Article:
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Currently, thoracic CT and PET are used in the evaluation of mediastinal lymphadenopathy. Thoracic CT has a sensitivity of 55% and specificity of 81% in identifying malignant disease. PET-CT has a higher sensitivity and specificity than CT, but false positives may still occur, particularly in patients with granulomatous diseases such as TB and sarcoidosis.[6],[7] False negatives may also occur and are more common in lung adenocarcinoma and metastatic disease. The accuracy can be enhanced, and the false results can be reduced by combing imaging tools with EBUS.[25]

The sensitivity and specificity of real-time EBUS-TBNA for mediastinal and hilar lymphadenopathy seem to be equivalent or even superior to that of mediastinoscopy, the "standard technique" with a diagnostic yield reported to be very high.[26],[27] However, mediastinoscopy can only sample nodal stations 1-4 and 7 but access to hilar nodal locations could be difficult and may require thoracoscopy and on some occasion a thoracotomy. Moreover, it cannot be repeatedly operated on the same patient.

Prior to the availability of EBUS, conventional TBNA and transbronchial lung biopsy (TBLB) have been the procedures of choice for diagnosis of intrathoracic pathology such as sarcoidosis.[28] However, they have been mired with fears of poor yield and complications such as pneumothorax and lack of real-time guidance. EBUS came out to be as a single best procedure to obtain histological proof, especially sarcoidosis; however, according to the study by Gupta et al., it needs to be combined with TBLB for the best diagnostic yield. Further, if EBUS-TBNA is not available, conventional TBNA (with endobronchial biopsy and TBLB) may be used with equal efficacy.[24]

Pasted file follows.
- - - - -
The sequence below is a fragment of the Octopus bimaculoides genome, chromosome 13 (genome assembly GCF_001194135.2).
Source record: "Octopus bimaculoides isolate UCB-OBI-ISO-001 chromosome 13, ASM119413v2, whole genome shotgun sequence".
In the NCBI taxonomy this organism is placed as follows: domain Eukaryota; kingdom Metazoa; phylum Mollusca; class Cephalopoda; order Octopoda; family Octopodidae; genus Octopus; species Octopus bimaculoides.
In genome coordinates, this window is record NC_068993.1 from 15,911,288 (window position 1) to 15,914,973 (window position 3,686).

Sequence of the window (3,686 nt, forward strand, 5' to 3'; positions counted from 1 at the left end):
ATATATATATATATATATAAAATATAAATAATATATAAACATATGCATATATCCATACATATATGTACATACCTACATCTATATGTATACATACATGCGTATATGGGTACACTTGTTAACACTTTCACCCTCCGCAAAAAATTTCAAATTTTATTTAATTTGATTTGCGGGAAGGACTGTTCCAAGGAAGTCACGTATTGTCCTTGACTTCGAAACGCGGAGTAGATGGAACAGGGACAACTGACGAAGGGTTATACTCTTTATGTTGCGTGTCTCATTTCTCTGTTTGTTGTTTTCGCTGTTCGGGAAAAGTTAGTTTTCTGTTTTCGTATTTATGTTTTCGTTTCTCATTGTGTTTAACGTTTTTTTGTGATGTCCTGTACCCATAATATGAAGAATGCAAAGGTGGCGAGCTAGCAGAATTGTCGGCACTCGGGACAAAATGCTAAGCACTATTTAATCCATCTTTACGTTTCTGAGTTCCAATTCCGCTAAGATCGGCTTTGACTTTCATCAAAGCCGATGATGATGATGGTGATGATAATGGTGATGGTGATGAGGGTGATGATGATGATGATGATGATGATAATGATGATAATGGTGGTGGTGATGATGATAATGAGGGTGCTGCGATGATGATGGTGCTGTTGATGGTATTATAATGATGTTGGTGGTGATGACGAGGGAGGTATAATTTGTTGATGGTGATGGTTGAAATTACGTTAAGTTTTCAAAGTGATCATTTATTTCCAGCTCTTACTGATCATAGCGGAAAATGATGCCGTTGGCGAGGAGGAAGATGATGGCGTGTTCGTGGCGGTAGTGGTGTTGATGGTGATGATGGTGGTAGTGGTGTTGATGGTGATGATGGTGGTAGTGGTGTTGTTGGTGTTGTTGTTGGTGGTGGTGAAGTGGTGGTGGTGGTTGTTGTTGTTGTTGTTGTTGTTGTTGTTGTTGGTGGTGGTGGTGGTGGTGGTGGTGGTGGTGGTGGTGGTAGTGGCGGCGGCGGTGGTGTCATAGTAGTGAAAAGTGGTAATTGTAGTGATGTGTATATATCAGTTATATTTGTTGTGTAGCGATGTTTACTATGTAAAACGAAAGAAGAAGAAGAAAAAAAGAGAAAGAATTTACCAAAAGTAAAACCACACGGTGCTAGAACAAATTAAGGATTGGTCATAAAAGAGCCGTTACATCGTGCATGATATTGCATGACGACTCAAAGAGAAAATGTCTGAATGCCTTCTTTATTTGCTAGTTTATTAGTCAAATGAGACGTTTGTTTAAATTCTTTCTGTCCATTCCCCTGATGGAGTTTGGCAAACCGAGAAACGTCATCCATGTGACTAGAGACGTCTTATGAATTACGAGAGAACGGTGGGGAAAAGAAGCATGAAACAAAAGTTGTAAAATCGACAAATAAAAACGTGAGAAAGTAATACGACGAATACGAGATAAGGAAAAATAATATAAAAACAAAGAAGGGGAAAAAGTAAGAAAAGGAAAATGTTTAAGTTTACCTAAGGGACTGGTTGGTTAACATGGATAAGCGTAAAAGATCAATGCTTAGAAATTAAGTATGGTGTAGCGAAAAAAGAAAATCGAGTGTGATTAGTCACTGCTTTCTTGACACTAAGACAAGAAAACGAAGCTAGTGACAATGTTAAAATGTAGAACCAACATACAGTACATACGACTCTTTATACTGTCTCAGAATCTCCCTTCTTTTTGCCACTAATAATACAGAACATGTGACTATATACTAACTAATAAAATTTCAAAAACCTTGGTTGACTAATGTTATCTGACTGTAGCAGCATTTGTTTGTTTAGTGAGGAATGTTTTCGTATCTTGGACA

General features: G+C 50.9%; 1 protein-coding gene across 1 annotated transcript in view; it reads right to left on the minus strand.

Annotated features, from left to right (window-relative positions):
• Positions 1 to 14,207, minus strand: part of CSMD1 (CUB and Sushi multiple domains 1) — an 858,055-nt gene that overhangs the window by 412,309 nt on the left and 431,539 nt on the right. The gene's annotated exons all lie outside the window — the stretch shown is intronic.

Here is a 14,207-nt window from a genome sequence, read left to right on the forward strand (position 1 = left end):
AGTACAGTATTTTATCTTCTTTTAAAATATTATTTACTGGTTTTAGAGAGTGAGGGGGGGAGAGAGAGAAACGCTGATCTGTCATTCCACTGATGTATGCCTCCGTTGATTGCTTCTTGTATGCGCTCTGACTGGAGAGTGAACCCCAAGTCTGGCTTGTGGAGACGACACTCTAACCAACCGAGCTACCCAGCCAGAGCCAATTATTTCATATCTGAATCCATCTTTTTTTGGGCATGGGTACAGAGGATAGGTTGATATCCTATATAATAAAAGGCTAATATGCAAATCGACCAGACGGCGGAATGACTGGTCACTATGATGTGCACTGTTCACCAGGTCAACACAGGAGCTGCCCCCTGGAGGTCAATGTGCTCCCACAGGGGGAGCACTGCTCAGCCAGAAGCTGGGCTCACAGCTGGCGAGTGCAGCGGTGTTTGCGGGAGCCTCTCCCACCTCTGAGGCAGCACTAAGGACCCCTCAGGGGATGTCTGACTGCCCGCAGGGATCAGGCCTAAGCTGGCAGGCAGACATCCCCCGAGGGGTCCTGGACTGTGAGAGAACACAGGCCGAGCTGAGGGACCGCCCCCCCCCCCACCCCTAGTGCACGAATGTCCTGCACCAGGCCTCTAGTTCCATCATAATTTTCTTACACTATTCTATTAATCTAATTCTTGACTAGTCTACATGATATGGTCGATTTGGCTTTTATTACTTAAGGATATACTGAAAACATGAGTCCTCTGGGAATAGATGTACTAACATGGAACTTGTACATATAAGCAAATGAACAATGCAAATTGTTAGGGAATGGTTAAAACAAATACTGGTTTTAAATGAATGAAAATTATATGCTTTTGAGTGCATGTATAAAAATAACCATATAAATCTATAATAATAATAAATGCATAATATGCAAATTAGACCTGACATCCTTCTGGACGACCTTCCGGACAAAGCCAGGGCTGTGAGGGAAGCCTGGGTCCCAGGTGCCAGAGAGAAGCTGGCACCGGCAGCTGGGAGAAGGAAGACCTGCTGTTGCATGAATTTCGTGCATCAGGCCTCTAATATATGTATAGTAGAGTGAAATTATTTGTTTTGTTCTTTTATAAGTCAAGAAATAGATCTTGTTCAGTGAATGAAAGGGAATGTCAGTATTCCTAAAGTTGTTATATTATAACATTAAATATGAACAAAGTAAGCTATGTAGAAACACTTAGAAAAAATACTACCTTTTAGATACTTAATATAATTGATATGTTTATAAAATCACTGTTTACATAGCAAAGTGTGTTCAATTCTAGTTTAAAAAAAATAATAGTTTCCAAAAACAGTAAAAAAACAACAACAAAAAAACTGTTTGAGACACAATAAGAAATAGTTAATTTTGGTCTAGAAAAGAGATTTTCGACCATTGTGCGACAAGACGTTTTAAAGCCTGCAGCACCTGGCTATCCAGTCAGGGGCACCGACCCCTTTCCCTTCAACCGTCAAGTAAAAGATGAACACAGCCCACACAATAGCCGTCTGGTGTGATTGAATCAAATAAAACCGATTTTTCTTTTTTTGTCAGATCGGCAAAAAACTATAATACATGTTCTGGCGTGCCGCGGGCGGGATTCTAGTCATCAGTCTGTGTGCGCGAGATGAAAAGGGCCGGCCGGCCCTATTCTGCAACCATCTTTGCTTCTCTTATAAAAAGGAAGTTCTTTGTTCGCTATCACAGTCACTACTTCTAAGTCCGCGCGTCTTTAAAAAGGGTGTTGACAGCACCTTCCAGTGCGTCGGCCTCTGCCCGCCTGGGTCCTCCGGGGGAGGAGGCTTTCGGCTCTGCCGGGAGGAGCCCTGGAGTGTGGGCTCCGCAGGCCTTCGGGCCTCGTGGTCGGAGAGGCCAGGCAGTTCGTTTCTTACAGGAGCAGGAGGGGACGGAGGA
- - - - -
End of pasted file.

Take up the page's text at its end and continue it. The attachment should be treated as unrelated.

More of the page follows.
A recent study from India described the transesophageal use of the EBUS scope for diagnosis of mediastinal lymphadenopathy in adults. It found the technique to be simple and feasible and when combined with EBUS-TBNA. This approach covers the main limitation of EBUS-TBNA to visualize posterior nodes. Hence, EBUS-TBNA, when combined with EUS, can sample all the key nodal stations and also can be performed repeatedly.[29],[30]

Out of these 92 cases, majority was constituted by granulomatous pathology (77%). The next common pathology was malignancy (17%) followed by reactive pathology seen in 5.4 cases. In India, studies so far show a similar trend. An Indian study by Srinivasan et al. reported 37 cases, in which sarcoidosis was 53.8%, TB was 23.3%, and malignancy was 17.9%.[31] However, western literature reported malignancy as the main etiology. Herth et al. reported malignancy in 82% and granulomatous in 12% (sarcoidosis 9% and TB 3%).[16] Navani et al also evaluated role of EBUS TBNA in diagnosing tuberculosis.[32]